Watershare members NTUA and KWR are participating in the EU Horizon2020-funded SUBSOL project (bringing Subsurface Water Solutions to market). SUBSOL is a three-year project that started in 2015. The consortium partners marked the first 18 months of SUBSOL during their Project Steering Board meeting in Copenhagen on 6 and 7 April.
During the first day of the meeting, which was organised by the Geological Survey of Denmark and Greenland (GEUS), the consortium partners together with members of the Project Advisory Committee (Enrique Fernández Escalante and Andrew Hughes) discussed the results of the first half of the project on Subsurface Water Solutions (SWS), as well as the challenges for the next and final 18 months of the project.
In summary, we concluded that the successful implementation of full-scale SWS references in SUBSOL, and the ongoing demonstration of SWS at the four replication sites in Denmark, Greece, the Netherlands and Mexico, fully support the market uptake of SWS, as robust measures to secure freshwater supply and to enable water reuse in water-scarce areas worldwide. Besides technically facilitating water reuse, there is a growing awareness that the subsurface may also play a key role in the public acceptance of water reuse.
Within SUBSOL a flexible web-based SWS knowledge environment is being developed to support future users in applying SWS. The knowledge environment includes a knowledge database, a marketplace and a toolkit with operational tools, such as an online data monitoring dashboard to optimise SWS application and a location identification tool for SWS wells. Several elements of the knowledge environment have already been completed and will be tested by the SUBSOL partners over the next months. The SWS knowledge environment will be linked to initiatives and web-based platforms to secure application after the project lifetime.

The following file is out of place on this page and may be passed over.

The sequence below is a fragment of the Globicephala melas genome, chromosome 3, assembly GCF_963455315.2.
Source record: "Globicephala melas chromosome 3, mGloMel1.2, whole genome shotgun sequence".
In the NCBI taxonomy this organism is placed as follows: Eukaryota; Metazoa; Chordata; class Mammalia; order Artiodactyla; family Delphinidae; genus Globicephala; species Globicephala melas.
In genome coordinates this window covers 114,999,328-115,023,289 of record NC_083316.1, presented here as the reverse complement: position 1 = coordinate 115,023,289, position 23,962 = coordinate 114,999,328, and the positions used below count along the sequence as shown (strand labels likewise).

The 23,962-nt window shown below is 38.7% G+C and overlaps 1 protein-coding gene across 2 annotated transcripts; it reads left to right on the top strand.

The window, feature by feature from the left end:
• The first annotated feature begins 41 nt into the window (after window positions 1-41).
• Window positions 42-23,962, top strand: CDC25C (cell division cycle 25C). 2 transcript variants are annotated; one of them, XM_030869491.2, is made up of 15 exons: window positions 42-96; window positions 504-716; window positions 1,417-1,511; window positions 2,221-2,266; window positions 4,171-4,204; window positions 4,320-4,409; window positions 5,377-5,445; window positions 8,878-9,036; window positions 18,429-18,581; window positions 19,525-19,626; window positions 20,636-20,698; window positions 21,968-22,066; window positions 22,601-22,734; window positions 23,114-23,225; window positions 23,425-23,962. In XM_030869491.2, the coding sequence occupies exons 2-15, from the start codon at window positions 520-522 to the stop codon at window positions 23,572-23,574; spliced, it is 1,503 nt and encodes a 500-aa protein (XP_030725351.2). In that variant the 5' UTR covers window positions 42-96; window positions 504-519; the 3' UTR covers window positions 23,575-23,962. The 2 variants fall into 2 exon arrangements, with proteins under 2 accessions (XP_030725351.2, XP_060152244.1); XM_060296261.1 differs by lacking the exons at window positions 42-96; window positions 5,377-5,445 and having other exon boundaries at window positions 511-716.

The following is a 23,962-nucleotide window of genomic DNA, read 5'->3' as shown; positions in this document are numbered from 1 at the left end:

The successful implementation of SWS strongly depends on the awareness among regional stakeholders. A number of participatory Technology Assessments have been carried out within SUBSOL to increase awareness at the replication sites. Based on initial market analyses in selected regions worldwide, missions were sent to target regions and confirmed the promising prospects for the successful market uptake of SWS.
The second day of the meeting included a visit to the SUBSOL replication site on Falster Island. The visitors were shown the coastline and the experimental activities of GEUS, which aim at optimizing the SWS set-up to secure the availability of freshwater for the populated coastal recreation area. Specifically, tracer experiments to identify water flows in the complex, fractured chalk aquifer were explained and discussed.